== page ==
Groundwater pumping in the last century has contributed as much as 50 percent to stream flow declines in some U.S. rivers, according to new research led by HAS Assistant Professor Laura Condon. This is the first study to look at the impact of past groundwater pumping across the entire U.S. Other researchers have examined how pumping has affected surface waters, but at smaller scales. This comprehensive study is extremely important because groundwater is often the slowest component of the terrestrial hydrologic system to recover from losses, Condon said.
Using a computer model, Condon and her co-author, Reed Maxwell of the Colorado School of Mines in Golden, Colorado, determined what U.S. surface waters would have been like without significant consumptive use and compared that with surface water changes since large-scale groundwater pumping began in the 1950s. Their article, Simulating the sensitivity of evapotranspiration and streamflow to large-scale groundwater depletion, was published June 19 in Science Advances. The U.S. Department of Energy funded the research.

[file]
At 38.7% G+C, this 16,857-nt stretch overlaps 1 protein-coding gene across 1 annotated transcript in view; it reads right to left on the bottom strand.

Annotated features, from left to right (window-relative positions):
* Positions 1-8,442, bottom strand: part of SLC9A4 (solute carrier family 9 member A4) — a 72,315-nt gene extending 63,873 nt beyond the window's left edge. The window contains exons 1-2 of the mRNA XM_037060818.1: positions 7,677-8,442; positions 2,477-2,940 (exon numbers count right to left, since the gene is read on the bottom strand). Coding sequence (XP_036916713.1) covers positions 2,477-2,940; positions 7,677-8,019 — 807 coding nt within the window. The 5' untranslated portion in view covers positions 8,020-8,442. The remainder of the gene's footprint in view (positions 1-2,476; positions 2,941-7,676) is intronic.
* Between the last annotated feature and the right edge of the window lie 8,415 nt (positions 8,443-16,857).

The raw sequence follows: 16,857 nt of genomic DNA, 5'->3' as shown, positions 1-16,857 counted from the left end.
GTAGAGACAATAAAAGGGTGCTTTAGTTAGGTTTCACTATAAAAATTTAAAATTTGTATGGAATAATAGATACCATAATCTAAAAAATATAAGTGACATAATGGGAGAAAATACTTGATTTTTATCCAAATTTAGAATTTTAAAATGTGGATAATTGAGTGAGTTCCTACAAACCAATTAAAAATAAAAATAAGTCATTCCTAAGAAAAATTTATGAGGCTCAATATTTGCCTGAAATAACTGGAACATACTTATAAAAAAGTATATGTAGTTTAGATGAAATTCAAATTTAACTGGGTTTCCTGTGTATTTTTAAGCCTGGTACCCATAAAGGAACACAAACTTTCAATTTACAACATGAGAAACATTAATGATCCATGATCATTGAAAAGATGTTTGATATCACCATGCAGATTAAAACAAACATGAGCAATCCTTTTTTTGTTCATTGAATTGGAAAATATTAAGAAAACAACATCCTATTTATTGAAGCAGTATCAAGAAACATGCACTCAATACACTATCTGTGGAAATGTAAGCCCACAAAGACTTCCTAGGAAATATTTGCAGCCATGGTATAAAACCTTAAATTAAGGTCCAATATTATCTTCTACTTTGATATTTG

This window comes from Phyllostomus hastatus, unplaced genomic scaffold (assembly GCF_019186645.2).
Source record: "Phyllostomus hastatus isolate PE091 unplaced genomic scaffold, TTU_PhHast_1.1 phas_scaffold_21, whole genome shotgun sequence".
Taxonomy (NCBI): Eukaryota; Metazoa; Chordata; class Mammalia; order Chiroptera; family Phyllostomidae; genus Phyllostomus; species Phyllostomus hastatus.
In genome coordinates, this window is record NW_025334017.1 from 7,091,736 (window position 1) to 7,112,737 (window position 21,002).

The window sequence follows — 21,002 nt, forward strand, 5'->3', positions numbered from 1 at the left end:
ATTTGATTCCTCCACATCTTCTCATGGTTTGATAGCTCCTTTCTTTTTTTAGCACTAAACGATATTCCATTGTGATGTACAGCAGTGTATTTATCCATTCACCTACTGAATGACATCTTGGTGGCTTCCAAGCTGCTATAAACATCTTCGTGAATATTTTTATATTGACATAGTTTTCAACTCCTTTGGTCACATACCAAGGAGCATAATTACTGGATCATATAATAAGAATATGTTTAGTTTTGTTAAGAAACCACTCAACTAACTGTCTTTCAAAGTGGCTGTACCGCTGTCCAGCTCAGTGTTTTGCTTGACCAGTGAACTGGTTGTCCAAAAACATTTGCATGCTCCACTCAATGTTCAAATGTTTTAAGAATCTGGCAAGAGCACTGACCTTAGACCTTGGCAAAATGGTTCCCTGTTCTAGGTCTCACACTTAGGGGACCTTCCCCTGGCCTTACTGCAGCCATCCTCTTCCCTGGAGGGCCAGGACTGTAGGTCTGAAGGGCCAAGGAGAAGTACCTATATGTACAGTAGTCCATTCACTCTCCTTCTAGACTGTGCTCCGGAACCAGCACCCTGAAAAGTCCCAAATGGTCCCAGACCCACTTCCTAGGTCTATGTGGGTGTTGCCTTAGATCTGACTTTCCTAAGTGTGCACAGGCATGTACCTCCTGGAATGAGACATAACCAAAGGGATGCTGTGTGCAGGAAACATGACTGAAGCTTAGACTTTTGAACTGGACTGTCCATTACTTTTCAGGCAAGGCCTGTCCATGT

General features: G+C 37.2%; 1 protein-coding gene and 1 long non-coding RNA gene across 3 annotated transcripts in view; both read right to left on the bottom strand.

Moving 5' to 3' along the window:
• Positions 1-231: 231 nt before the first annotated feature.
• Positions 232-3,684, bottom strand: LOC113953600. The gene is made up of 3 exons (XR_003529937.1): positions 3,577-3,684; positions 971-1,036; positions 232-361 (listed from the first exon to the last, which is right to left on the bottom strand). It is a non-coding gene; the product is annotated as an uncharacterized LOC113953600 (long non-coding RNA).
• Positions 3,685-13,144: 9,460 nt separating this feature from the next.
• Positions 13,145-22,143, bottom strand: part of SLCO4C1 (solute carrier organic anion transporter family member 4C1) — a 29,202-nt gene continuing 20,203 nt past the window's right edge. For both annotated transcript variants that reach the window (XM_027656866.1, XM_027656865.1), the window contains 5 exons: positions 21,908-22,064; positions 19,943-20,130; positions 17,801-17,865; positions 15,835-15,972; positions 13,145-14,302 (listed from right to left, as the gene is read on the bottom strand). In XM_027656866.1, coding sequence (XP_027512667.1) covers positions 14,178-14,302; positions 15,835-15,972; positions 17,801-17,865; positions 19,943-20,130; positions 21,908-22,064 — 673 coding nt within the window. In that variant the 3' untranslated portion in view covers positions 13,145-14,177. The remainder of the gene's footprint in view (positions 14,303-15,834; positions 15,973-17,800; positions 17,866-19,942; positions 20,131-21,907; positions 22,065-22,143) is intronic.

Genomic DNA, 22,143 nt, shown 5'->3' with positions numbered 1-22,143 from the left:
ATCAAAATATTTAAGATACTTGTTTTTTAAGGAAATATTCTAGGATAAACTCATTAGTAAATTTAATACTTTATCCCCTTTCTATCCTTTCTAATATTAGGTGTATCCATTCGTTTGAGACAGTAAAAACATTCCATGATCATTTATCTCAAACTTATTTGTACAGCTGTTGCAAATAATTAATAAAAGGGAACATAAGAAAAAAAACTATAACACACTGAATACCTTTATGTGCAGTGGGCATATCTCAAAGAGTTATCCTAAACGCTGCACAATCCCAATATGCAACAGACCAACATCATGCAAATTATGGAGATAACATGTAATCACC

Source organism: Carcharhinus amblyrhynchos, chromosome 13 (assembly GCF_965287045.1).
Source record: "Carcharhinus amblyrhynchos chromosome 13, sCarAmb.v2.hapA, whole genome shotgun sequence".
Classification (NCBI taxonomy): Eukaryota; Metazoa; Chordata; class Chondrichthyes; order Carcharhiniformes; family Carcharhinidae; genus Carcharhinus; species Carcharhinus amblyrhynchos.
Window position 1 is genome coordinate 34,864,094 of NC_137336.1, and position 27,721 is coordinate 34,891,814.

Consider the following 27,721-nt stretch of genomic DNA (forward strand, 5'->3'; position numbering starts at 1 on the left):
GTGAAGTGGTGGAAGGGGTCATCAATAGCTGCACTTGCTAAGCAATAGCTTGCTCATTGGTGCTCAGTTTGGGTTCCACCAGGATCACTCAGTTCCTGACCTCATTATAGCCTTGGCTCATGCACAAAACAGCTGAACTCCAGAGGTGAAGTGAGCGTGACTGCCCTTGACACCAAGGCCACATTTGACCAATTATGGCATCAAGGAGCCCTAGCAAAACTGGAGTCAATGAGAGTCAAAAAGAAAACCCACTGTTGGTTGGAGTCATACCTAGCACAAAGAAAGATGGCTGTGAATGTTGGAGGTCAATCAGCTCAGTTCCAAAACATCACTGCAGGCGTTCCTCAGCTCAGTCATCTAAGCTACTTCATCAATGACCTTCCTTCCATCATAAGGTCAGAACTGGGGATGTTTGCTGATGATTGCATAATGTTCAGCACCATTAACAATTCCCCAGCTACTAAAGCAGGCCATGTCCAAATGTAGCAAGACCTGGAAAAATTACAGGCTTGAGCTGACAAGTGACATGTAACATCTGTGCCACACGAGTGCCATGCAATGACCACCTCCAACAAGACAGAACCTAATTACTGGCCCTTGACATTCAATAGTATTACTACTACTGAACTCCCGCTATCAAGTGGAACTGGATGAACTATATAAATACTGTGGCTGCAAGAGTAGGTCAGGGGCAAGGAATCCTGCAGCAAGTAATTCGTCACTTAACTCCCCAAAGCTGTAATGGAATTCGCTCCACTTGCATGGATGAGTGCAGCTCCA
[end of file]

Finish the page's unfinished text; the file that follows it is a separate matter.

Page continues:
"In the West, we worry about water availability a lot and have many systems in place for handling and managing water shortage," Condon said. "As you move to the East, where things are more humid, we don't have as many systems in place."
For more details about the study and its implications across the U.S., particularly the Midwest, see Mari Jensen's article at UA News.org.
- UA "The Dirt" E-Newsletter, Institute of the Environment, 7/15/2019 (links to the June 19 article by UANews.org article)
- DOE Office of Science website, University Research News section, 7/1/2019 and Twitter @DOE Science Jul 1
- ZMEScience Online 6/20/2019
- UA Science Online 6/19/2019